How is coffee produced and how well do you know your beans?

Here at Lincoln & York we are continuously researching new products to deliver bespoke coffee to our customers. How much do you know about your favourite coffee and where it comes from?

Soaring global coffee consumption is good news for the industry and the economies of the countries reliant on the trade, also known as origins. In a growing market where there is huge demand for new flavours, coffee origins are key to flavour profiles and have become distinct in their own right, similar to that of wine producing regions. The growing environment including altitude, seasonal rainfall, soil type and natural light levels all play a part in the final flavour of the product.

Processing methods can also influence flavour and results can vary wildly from region to region. Ongoing producer experimentations yield different results, keeping the industry evolving and the coffee origins in healthy competition with one another. 

What is coffee?

A coffee bean comes from inside a coffee cherry, which grow on coffee trees from a region of the world known as the coffee belt.

There are two main types of coffee...

Arabica

Arabica originates from Ethiopia and accounts for over 60% of the world's coffee. Usually grown at higher altitudes and in mountainous areas, Arabica coffee trees require care and attention as they are prone to disease and pests.

Robusta 

Robusta has a full, heavy body and around twice as much caffeine as Arabica. Primarily used in blends and for instant coffees, the bean is slightly rounder and smaller than that of an Arabica bean and is usually grown at lower altitudes due to the robustness of the coffee plant. 

How is coffee made and what processes does the coffee bean go through to get to your coffee cup?

Growing - A coffee tree sapling takes 3-5 years to mature and produce coffee cherries.

Harvest – Coffee cherries turn bright red before the ripest are carefully picked by hand.

Processing and drying – The ripe cherries are processed, coffee beans dried and sorted. Key factors influencing flavour at this stage are the drying methods used, whether natural or mechanical, humidity, stirring, airflow and the avoidance of additional water. Even the surface on which the coffee is dried can impact the final flavour.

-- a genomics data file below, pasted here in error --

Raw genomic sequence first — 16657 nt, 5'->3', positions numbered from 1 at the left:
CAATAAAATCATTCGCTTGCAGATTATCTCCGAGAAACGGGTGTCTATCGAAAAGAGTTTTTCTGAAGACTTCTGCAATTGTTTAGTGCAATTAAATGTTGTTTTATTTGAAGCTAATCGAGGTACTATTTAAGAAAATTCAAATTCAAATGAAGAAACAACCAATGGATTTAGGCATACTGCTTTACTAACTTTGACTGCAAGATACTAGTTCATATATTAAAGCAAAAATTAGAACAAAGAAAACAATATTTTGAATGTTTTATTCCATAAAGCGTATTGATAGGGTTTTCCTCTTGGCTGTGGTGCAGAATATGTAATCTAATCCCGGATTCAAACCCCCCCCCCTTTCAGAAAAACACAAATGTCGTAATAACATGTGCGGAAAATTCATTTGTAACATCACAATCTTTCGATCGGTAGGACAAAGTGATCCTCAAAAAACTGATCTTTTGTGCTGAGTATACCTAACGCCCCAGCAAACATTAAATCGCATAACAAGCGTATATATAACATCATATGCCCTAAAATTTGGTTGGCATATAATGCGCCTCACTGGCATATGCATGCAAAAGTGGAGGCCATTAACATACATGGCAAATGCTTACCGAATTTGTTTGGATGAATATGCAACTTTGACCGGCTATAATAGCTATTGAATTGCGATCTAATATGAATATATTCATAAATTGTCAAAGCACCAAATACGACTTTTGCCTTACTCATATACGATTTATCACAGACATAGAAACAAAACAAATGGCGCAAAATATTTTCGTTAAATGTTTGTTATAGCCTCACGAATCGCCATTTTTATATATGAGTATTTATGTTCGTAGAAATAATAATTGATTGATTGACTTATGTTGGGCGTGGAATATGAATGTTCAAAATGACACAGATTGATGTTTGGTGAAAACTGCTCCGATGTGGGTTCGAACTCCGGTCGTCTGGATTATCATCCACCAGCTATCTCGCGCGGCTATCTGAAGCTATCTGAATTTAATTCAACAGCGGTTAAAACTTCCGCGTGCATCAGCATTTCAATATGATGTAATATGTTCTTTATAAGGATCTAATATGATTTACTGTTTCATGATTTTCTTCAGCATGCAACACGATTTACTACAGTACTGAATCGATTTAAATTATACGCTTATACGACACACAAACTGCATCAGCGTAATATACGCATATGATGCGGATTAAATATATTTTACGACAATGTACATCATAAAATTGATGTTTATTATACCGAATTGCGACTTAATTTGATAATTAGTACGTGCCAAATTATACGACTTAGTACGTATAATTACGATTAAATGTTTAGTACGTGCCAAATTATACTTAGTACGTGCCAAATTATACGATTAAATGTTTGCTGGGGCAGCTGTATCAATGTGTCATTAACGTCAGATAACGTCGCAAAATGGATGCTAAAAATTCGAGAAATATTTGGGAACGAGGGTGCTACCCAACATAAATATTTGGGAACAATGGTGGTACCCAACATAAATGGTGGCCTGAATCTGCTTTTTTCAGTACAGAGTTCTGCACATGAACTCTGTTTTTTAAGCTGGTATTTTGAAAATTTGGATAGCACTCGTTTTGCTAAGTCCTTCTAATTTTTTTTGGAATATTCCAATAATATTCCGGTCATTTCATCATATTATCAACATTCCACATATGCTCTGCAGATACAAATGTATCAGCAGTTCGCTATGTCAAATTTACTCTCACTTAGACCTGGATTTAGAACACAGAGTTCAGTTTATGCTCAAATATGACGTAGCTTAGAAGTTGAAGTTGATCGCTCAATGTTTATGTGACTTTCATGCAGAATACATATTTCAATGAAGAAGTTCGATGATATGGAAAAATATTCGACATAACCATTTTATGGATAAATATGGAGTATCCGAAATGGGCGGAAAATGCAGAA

Quality tasting - Before shipping, a sample is tested for quality by Q graders*.

Shipping - The coffee is shipped in recyclable sacks.

Roasting and packing - Once the beans arrive in the roastery, they are tested again for quality before roasting.

Brewing - A great tasting cup of coffee can be brewed in a variety of ways.

The coffee roasting process.

There are many variables during the coffee roasting process. As coffee consumer knowledge, and the demand for speciality coffees, grows, coffee roasters need to remain adaptable with a constant eye on quality. 

Watch a video about the roasting processes at Lincoln & York.

Identify coffee flavours with our tasting wheel

Our simplified version of the SCA (Speciality Coffee Association) flavour wheel can help you pick out the recognisable flavours. View the Lincoln & York tasting wheel.

Q graders

Like sommeliers of wine, Q graders examine a raw coffee product and score it on quality and attributes including acidity, body, flavour, aftertaste, uniformity, balance and sweetness.

Once qualified, the Q grader can score coffee out of 100 as per the SCA cupping protocols. A coffee must score 80 or above to be classed as speciality coffee.

The results

Consumers ultimately dictate the direction of the coffee market, and with a more refined global coffee palette, origin producers are having to continuously experiment to stand out. Find out more about coffee bean drying methods and how they impact flavour.

If you would like to understand how you could create a private label coffee for your business, please contact our experienced team.